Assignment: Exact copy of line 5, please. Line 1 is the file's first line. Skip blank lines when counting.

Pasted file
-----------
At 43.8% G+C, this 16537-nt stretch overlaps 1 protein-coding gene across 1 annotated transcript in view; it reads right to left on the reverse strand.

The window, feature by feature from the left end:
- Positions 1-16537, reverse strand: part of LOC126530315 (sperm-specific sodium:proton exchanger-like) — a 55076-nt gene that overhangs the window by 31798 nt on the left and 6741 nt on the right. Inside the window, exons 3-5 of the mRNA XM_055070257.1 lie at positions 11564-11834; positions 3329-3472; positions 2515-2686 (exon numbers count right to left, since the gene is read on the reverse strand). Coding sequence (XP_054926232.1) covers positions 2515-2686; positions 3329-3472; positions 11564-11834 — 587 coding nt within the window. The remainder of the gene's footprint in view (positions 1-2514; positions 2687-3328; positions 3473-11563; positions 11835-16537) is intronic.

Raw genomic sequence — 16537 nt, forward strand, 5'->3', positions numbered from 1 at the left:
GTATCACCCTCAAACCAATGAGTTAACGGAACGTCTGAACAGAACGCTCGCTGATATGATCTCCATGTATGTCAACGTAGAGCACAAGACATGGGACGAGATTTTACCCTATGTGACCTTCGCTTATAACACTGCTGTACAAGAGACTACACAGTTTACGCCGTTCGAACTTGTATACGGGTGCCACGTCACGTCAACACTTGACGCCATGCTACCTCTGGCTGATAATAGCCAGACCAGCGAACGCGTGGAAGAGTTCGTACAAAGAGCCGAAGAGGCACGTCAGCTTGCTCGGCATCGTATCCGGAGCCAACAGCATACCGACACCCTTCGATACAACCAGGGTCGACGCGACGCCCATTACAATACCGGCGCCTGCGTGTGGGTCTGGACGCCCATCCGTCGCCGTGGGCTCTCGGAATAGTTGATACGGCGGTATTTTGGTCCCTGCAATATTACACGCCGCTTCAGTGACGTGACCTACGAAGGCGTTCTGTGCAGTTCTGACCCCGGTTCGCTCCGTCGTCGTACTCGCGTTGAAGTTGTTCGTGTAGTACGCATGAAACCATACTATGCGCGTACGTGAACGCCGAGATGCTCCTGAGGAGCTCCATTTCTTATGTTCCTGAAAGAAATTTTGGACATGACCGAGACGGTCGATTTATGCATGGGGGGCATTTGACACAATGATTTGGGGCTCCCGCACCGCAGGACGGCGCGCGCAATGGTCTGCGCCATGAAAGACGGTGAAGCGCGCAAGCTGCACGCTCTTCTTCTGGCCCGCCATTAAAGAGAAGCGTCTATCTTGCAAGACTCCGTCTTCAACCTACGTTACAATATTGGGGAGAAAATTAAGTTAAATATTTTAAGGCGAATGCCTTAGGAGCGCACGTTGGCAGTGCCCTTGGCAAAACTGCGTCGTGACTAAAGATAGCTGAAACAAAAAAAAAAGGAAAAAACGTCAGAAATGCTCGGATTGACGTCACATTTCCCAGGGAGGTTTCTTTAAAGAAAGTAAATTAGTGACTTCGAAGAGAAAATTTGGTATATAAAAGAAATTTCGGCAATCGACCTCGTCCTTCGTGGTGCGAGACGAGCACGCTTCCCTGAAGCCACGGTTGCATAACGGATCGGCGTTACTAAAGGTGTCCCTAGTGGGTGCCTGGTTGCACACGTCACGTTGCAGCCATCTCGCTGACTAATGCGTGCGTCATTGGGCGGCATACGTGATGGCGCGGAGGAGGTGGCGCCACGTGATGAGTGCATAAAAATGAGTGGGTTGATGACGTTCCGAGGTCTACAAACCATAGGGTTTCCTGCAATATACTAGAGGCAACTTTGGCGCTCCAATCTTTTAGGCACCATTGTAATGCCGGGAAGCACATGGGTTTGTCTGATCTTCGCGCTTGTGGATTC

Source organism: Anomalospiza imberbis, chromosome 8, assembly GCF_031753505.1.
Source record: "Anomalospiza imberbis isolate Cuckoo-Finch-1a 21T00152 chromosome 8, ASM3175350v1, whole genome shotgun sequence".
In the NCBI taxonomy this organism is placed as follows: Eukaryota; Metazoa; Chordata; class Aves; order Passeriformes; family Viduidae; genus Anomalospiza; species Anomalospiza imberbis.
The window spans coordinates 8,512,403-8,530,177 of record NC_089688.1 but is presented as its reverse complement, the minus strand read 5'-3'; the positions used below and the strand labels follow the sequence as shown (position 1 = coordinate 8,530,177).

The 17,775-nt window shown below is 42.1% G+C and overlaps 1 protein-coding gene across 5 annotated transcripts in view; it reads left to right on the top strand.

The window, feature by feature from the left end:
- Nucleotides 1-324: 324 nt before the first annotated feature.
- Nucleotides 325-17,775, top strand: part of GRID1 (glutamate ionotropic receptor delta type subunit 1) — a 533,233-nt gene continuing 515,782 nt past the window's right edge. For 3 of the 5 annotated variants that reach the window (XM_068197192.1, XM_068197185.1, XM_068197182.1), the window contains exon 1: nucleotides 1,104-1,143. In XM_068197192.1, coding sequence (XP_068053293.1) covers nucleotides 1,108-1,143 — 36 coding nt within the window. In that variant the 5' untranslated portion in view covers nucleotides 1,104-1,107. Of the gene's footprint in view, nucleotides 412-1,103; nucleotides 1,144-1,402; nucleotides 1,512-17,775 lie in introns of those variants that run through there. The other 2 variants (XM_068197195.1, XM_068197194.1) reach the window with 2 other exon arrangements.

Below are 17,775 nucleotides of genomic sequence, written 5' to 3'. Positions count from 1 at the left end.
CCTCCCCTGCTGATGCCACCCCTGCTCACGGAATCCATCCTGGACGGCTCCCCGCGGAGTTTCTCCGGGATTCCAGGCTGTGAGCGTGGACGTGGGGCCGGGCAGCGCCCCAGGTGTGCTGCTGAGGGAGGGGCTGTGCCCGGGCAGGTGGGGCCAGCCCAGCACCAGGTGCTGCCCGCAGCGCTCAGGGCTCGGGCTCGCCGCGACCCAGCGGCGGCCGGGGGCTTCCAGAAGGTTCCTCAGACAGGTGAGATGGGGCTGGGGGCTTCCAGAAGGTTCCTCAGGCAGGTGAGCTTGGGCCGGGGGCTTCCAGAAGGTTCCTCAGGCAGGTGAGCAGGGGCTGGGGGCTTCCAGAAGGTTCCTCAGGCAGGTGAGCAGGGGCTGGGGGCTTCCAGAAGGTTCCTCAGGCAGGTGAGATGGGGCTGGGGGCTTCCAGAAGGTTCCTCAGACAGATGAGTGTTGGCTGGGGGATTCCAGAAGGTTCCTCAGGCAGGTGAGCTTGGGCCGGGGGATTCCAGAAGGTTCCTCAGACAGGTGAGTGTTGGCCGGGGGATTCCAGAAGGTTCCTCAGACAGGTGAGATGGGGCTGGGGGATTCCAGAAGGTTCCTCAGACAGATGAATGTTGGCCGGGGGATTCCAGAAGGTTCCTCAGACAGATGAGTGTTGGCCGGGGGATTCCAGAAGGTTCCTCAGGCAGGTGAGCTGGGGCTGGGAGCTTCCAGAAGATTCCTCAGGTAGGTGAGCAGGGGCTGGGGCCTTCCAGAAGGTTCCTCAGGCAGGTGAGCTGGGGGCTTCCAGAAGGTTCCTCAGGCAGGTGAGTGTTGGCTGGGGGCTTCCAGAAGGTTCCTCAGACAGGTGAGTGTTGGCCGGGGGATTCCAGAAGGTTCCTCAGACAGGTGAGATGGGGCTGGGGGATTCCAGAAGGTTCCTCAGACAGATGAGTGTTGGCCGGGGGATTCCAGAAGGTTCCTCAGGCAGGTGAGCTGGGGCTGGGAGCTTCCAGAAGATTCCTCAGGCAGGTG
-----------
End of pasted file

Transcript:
GTATCACCCTCAAACCAATGAGTTAACGGAACGTCTGAACAGAACGCTCGCTGATATGATCTCCATGTATGTCAACGTAGAGCACAAGACATGGGACGAGATTTTACCCTATGTGACCTTCGCTTATAACACTGCTGTACAAGAGACTACACAGTTTACGCCGTTCGAACTTGTATACGGGTGCCACGTCACGTCAACACTTGACGCCATGCTACCTCTGGCTGATAATAGCCAGACCAGCGAACGCGTGGAAGAGTTCGTACAAAGAGCCGAAGAGGCACGTCAGCTTGCTCGGCATCGTATCCGGAGCCAACAGCATACCGACACCCTTCGATACAACCAGGGTCGACGCGACGCCCATTACAATACCGGCGCCTGCGTGTGGGTCTGGACGCCCATCCGTCGCCGTGGGCTCTCGGAATAGTTGATACGGCGGTATTTTGGTCCCTGCAATATTACACGCCGCTTCAGTGACGTGACCTACGAAGGCGTTCTGTGCAGTTCTGACCCCGGTTCGCTCCGTCGTCGTACTCGCGTTGAAGTTGTTCGTGTAGTACGCATGAAACCATACTATGCGCGTACGTGAACGCCGAGATGCTCCTGAGGAGCTCCATTTCTTATGTTCCTGAAAGAAATTTTGGACATGACCGAGACGGTCGATTTATGCATGGGGGGCATTTGACACAATGATTTGGGGCTCCCGCACCGCAGGACGGCGCGCGCAATGGTCTGCGCCATGAAAGACGGTGAAGCGCGCAAGCTGCACGCTCTTCTTCTGGCCCGCCATTAAAGAGAAGCGTCTATCTTGCAAGACTCCGTCTTCAACCTACGTTACAATATTGGGGAGAAAATTAAGTTAAATATTTTAAGGCGAATGCCTTAGGAGCGCACGTTGGCAGTGCCCTTGGCAAAACTGCGTCGTGACTAAAGATAGCTGAAACAAAAAAAAAAGGAAAAAACGTCAGAAATGCTCGGATTGACGTCACATTTCCCAGGGAGGTTTCTTTAAAGAAAGTAAATTAGTGACTTCGAAGAGAAAATTTGGTATATAAAAGAAATTTCGGCAATCGACCTCGTCCTTCGTGGTGCGAGACGAGCACGCTTCCCTGAAGCCACGGTTGCATAACGGATCGGCGTTACTAAAGGTGTCCCTAGTGGGTGCCTGGTTGCACACGTCACGTTGCAGCCATCTCGCTGACTAATGCGTGCGTCATTGGGCGGCATACGTGATGGCGCGGAGGAGGTGGCGCCACGTGATGAGTGCATAAAAATGAGTGGGTTGATGACGTTCCGAGGTCTACAAACCATAGGGTTTCCTGCAATATACTAGAGGCAACTTTGGCGCTCCAATCTTTTAGGCACCATTGTAATGCCGGGAAGCACATGGGTTTGTCTGATCTTCGCGCTTGTGGATTC